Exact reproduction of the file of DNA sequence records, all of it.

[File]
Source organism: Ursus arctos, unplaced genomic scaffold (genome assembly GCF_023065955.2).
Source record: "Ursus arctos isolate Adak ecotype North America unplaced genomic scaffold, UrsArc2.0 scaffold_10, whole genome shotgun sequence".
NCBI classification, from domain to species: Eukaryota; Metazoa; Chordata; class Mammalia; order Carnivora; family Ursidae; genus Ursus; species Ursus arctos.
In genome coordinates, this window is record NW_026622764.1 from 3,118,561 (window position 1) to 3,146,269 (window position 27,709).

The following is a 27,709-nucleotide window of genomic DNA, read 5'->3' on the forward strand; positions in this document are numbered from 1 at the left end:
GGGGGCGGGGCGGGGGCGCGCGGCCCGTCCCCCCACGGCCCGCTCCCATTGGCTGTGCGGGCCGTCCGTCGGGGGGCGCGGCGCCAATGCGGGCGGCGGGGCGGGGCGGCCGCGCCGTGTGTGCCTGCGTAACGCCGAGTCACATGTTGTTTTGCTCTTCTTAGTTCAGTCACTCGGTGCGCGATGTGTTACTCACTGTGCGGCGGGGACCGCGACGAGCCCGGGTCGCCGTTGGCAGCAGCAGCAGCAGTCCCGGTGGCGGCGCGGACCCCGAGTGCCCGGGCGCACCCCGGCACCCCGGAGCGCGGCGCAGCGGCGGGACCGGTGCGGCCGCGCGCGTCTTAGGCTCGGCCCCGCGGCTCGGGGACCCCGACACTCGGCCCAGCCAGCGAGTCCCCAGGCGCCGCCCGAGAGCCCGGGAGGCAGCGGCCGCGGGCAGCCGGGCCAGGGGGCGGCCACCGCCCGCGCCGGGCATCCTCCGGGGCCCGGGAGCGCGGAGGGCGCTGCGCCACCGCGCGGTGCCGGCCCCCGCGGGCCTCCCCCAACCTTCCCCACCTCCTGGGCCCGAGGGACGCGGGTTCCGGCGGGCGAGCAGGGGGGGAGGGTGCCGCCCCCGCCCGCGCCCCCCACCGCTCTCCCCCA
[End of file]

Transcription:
Source organism: Ursus arctos, unplaced genomic scaffold (genome assembly GCF_023065955.2).
Source record: "Ursus arctos isolate Adak ecotype North America unplaced genomic scaffold, UrsArc2.0 scaffold_10, whole genome shotgun sequence".
NCBI classification, from domain to species: Eukaryota; Metazoa; Chordata; class Mammalia; order Carnivora; family Ursidae; genus Ursus; species Ursus arctos.
In genome coordinates, this window is record NW_026622764.1 from 3,118,561 (window position 1) to 3,146,269 (window position 27,709).

The following is a 27,709-nucleotide window of genomic DNA, read 5'->3' on the forward strand; positions in this document are numbered from 1 at the left end:
GGGGGCGGGGCGGGGGCGCGCGGCCCGTCCCCCCACGGCCCGCTCCCATTGGCTGTGCGGGCCGTCCGTCGGGGGGCGCGGCGCCAATGCGGGCGGCGGGGCGGGGCGGCCGCGCCGTGTGTGCCTGCGTAACGCCGAGTCACATGTTGTTTTGCTCTTCTTAGTTCAGTCACTCGGTGCGCGATGTGTTACTCACTGTGCGGCGGGGACCGCGACGAGCCCGGGTCGCCGTTGGCAGCAGCAGCAGCAGTCCCGGTGGCGGCGCGGACCCCGAGTGCCCGGGCGCACCCCGGCACCCCGGAGCGCGGCGCAGCGGCGGGACCGGTGCGGCCGCGCGCGTCTTAGGCTCGGCCCCGCGGCTCGGGGACCCCGACACTCGGCCCAGCCAGCGAGTCCCCAGGCGCCGCCCGAGAGCCCGGGAGGCAGCGGCCGCGGGCAGCCGGGCCAGGGGGCGGCCACCGCCCGCGCCGGGCATCCTCCGGGGCCCGGGAGCGCGGAGGGCGCTGCGCCACCGCGCGGTGCCGGCCCCCGCGGGCCTCCCCCAACCTTCCCCACCTCCTGGGCCCGAGGGACGCGGGTTCCGGCGGGCGAGCAGGGGGGGAGGGTGCCGCCCCCGCCCGCGCCCCCCACCGCTCTCCCCCA